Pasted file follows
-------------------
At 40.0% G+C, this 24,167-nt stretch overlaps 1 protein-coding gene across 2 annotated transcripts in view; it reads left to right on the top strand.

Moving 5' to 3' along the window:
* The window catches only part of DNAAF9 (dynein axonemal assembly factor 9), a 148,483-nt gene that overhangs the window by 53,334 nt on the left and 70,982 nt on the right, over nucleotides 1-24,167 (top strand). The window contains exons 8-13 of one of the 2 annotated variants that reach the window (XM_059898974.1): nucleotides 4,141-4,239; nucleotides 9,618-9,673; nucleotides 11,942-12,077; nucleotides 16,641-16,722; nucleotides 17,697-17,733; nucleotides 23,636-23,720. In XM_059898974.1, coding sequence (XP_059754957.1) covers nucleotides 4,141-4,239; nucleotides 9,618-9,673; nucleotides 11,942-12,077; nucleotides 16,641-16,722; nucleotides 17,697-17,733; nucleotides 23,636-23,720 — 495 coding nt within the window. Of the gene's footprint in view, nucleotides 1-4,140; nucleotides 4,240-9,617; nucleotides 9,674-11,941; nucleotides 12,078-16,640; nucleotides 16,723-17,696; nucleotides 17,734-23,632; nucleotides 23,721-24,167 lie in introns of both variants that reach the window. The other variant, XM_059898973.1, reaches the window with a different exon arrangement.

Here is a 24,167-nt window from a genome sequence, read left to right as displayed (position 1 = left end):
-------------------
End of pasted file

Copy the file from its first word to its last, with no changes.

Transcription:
At 40.0% G+C, this 24,167-nt stretch overlaps 1 protein-coding gene across 2 annotated transcripts in view; it reads left to right on the top strand.

Moving 5' to 3' along the window:
* The window catches only part of DNAAF9 (dynein axonemal assembly factor 9), a 148,483-nt gene that overhangs the window by 53,334 nt on the left and 70,982 nt on the right, over nucleotides 1-24,167 (top strand). The window contains exons 8-13 of one of the 2 annotated variants that reach the window (XM_059898974.1): nucleotides 4,141-4,239; nucleotides 9,618-9,673; nucleotides 11,942-12,077; nucleotides 16,641-16,722; nucleotides 17,697-17,733; nucleotides 23,636-23,720. In XM_059898974.1, coding sequence (XP_059754957.1) covers nucleotides 4,141-4,239; nucleotides 9,618-9,673; nucleotides 11,942-12,077; nucleotides 16,641-16,722; nucleotides 17,697-17,733; nucleotides 23,636-23,720 — 495 coding nt within the window. Of the gene's footprint in view, nucleotides 1-4,140; nucleotides 4,240-9,617; nucleotides 9,674-11,941; nucleotides 12,078-16,640; nucleotides 16,723-17,696; nucleotides 17,734-23,632; nucleotides 23,721-24,167 lie in introns of both variants that reach the window. The other variant, XM_059898973.1, reaches the window with a different exon arrangement.

Here is a 24,167-nt window from a genome sequence, read left to right as displayed (position 1 = left end):